Is God's Love Reckless?

I offer this example because of a recent trend in worship songwriting I've noticed. Many popular worship songs aren't very careful with their lyrics and how they portray God. One such song that has grown in popularity is the Cory Asbury song “Reckless Love," published by Bethel Music. A lot of people have bristled at the song's hook. Should we caricature God's love as reckless?

I know that other song have tied God's love to negative actions, such as equating it to the destructive power of a hurricane or one drowning in an ocean. I don't believe such word choices are an attempt to make God an evil force. I believe the writers are earnestly trying to describe a feeling of overwhelming awe about God's mercy and power in their lives, though they seem to lack the vocabulary to say it in that way. They cheat a bit and their analogies bring a picture of breaking apart rather than building up. Still, since those are analogies I don't protest too much.

However, when a worship song teaches that one the attributes of God is recklessness, then the issue is more important and we need to think through what this may mean. To be reckless, as it has been defined, is to be "utterly unconcerned about the consequences of some action; without caution, careless." Can God be in any way unconcerned with consequences? Can a holy God be without caution? Can a God who has defined himself as the very essence of love be careless? To use the term brings the very defining features of how God has revealed himself to be under question. And given that the worship we sing is a form of teaching in the church, the words we choose in our worship songs fall under the same admonition of James 3:1 and require a greater strictness.

What about the Positive Aspects of Recklessness?

In discussing this with others some have offered a different take on the word reckless. One friend asked :
But what about these:
  • "Giving, utterly unconcerned about the consequences of some action; without caution"
  • "Serving, utterly unconcerned about the consequences of some action; without caution"
  • "Loving, utterly unconcerned about the consequences of some action; without caution"
When taking the term "Reckless Love" and looking at it in the context of the rest of the lyrics, it's clearly used in the positive sense of the word.
I still don't think this works, and here's why. There is a type of giving that is utterly unconcerned about consequences, such as when someone gives an addict a $100 bill or when parents give their children whatever they ask. That is reckless giving because the consequences of those gifts will actually harm the recipient. In giving, Paul teaches us to be intentional (2 Corinthians 9:6-8) and also that the one who doesn't work shouldn't simply be given food (2 Thess. 3:10). So, it isn't careless giving but thoughtful giving. Similarly, one can serve recklessly. It may be as benign as finishing your child's homework or as dangerous as aiding them in covering a crime or enabling an abuser.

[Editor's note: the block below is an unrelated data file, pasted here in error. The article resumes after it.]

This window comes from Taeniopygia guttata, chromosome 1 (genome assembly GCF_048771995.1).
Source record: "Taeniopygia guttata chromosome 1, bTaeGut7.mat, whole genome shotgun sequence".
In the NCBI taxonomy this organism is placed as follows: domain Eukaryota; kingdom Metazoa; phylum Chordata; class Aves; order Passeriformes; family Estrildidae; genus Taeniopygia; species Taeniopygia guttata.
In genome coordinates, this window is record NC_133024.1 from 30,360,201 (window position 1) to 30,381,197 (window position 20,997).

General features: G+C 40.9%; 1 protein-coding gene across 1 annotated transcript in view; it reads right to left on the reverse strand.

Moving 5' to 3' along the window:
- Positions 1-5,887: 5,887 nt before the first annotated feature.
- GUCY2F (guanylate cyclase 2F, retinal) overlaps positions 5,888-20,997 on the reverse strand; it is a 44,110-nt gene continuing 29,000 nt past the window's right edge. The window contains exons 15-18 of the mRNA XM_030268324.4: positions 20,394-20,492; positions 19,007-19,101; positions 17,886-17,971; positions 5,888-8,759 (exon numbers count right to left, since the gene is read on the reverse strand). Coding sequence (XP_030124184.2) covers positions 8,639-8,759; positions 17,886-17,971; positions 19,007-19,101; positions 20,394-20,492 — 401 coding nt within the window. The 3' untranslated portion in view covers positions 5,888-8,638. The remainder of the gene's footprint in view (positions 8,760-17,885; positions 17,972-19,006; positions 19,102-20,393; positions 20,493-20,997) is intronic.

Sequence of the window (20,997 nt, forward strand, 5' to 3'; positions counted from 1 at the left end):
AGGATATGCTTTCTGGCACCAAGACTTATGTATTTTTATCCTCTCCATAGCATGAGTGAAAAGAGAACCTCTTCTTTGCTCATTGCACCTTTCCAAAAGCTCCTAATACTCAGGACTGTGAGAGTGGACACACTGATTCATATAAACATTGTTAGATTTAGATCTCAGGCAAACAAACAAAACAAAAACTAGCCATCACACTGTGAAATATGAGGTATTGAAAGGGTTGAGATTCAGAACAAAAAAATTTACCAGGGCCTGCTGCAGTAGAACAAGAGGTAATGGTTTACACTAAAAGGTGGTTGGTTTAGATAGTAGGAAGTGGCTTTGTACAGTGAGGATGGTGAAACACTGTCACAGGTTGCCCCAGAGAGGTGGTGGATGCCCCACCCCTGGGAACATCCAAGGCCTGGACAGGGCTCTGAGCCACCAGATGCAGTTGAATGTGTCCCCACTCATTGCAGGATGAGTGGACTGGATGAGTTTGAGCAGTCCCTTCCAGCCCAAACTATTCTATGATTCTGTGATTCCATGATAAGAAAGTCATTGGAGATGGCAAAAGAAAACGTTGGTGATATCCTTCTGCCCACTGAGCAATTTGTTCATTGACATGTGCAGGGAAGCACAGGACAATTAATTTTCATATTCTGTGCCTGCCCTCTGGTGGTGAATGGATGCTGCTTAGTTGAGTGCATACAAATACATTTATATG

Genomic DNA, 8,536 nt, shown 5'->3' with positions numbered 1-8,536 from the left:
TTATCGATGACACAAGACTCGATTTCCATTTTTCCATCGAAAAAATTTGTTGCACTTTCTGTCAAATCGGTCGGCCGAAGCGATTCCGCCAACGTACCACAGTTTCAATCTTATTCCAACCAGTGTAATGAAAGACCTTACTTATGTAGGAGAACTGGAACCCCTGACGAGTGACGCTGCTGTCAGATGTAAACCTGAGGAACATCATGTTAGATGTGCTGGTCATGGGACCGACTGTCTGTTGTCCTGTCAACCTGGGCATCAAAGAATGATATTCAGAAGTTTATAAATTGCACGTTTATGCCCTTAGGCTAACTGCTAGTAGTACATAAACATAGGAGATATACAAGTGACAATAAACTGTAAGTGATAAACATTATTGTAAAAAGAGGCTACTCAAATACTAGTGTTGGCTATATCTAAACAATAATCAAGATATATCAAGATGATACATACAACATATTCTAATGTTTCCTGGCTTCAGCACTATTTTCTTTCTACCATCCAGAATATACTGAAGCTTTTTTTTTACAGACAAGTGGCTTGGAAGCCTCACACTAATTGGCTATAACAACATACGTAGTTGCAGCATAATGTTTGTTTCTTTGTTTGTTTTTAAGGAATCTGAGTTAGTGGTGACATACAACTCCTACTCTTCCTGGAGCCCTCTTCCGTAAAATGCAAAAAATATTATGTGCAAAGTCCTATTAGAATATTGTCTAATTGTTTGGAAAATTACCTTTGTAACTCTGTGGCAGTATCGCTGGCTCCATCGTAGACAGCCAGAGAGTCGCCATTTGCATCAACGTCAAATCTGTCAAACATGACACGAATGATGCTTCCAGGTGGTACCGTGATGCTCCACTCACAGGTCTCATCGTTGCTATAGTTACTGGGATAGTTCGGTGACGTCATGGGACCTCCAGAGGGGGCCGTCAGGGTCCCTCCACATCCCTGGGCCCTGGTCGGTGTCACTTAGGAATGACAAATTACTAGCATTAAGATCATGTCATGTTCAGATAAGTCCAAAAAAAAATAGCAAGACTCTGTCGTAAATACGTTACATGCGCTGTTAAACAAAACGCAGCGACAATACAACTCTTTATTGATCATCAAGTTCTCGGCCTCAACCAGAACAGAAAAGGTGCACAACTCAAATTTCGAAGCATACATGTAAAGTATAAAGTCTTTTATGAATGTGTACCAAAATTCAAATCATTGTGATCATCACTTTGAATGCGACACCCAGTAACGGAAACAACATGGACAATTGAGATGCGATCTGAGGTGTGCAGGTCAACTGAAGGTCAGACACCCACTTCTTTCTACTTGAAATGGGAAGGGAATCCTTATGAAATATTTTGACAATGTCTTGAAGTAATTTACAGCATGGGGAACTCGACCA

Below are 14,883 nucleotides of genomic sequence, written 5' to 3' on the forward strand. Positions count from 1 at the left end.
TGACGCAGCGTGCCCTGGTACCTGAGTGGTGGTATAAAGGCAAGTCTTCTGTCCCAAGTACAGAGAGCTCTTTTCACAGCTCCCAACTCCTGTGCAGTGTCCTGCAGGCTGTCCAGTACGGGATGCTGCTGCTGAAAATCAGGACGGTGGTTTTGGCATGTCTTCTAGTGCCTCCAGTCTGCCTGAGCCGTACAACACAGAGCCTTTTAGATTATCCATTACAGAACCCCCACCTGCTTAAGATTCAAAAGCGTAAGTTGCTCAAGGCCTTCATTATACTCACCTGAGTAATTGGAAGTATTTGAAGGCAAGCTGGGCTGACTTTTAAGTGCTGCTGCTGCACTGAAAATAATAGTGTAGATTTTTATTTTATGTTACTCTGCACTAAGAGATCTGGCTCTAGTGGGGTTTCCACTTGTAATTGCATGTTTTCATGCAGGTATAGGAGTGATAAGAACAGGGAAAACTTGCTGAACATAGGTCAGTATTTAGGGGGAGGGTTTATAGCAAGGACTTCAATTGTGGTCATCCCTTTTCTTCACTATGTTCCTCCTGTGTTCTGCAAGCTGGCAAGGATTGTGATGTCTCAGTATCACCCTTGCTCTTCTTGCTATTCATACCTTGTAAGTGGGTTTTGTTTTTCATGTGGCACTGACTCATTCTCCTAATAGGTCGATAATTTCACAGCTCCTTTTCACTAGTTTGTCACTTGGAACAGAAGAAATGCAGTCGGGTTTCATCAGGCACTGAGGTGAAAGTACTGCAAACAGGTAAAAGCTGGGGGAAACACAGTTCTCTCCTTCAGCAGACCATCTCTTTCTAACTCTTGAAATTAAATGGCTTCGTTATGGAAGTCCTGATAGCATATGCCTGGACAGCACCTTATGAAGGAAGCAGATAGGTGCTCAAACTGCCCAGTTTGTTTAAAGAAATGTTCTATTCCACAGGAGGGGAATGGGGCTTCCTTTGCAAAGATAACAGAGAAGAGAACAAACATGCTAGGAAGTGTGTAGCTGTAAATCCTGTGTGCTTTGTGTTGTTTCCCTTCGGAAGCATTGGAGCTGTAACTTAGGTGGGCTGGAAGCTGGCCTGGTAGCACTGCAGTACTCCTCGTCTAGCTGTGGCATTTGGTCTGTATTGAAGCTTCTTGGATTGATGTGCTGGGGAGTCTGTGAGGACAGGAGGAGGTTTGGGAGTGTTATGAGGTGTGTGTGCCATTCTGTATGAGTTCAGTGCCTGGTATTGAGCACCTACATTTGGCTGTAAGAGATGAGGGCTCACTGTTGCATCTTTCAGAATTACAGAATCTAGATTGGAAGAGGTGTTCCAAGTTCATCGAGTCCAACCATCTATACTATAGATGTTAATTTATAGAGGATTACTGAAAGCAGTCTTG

In each of the sentences above, the word that may be used is selfless, not reckless. Selflessness means we ourselves feel it when we give or serve yet value others more. But word matter. Recklessness is not selflessness. So my response is:
  • Giving, utterly unconcerned about the consequences of some action = spoiling
  • Serving, utterly unconcerned about the consequences of some action = aiding and abetting
  • Loving, utterly unconcerned about the consequences of some action= dependency
So to describe God's love as reckless reduces God to at best fallible and at worst dependent. Again, I don't believe the writers or the people who sing the song are intending to this, but one cannot reconcile recklessness with a perfect God.

The Importance of Words and Their Meanings

Words are important. Christians recognize this when we discuss issues like homosexual unions. We recognize the word marriage has a specific meaning and that marriage at its core means the joining of a man and a woman. Christians balk at how popular culture seeks to redefine the term to fit their opinion. We would likewise balk at an attempt to label God as transgender simply because he has spoken off himself with motherly tendencies. The word reckless also has a real meaning. When we try to use that attribute of God, we are trying to pour a new meaning into the word, but it then affects the very idea of God to the listener.

I don't think anyone would cheer a worship song that extols God the Mother. Yet, there is more scriptural support for that phrase than there is for God being reckless in any aspect. Let's face it, entitling a song “Reckless Love" is a little bit of clickbait. The writers want people to ponder the incongruity of the phrase. Yet, this is exactly where caution should be exercised more. Accuracy over intrigue, especially when discussing something as central as God's character, is what is called for. Even if I'm wrong, the very fact that so many are concerned about its message should at least caution us to avoid the song for fear that the danger of misrepresentation is a real one (1 Cor. 8:7-13) .

I can sum up my argument in the following sentence: “Reckless Love" delivers reckless theology brought about by a reckless use of language. I don't think anyone can honestly read that sentence and believe that I've just given the song a compliment. And if that's true, perhaps it's time to rethink teaching that God's love is reckless to our congregations.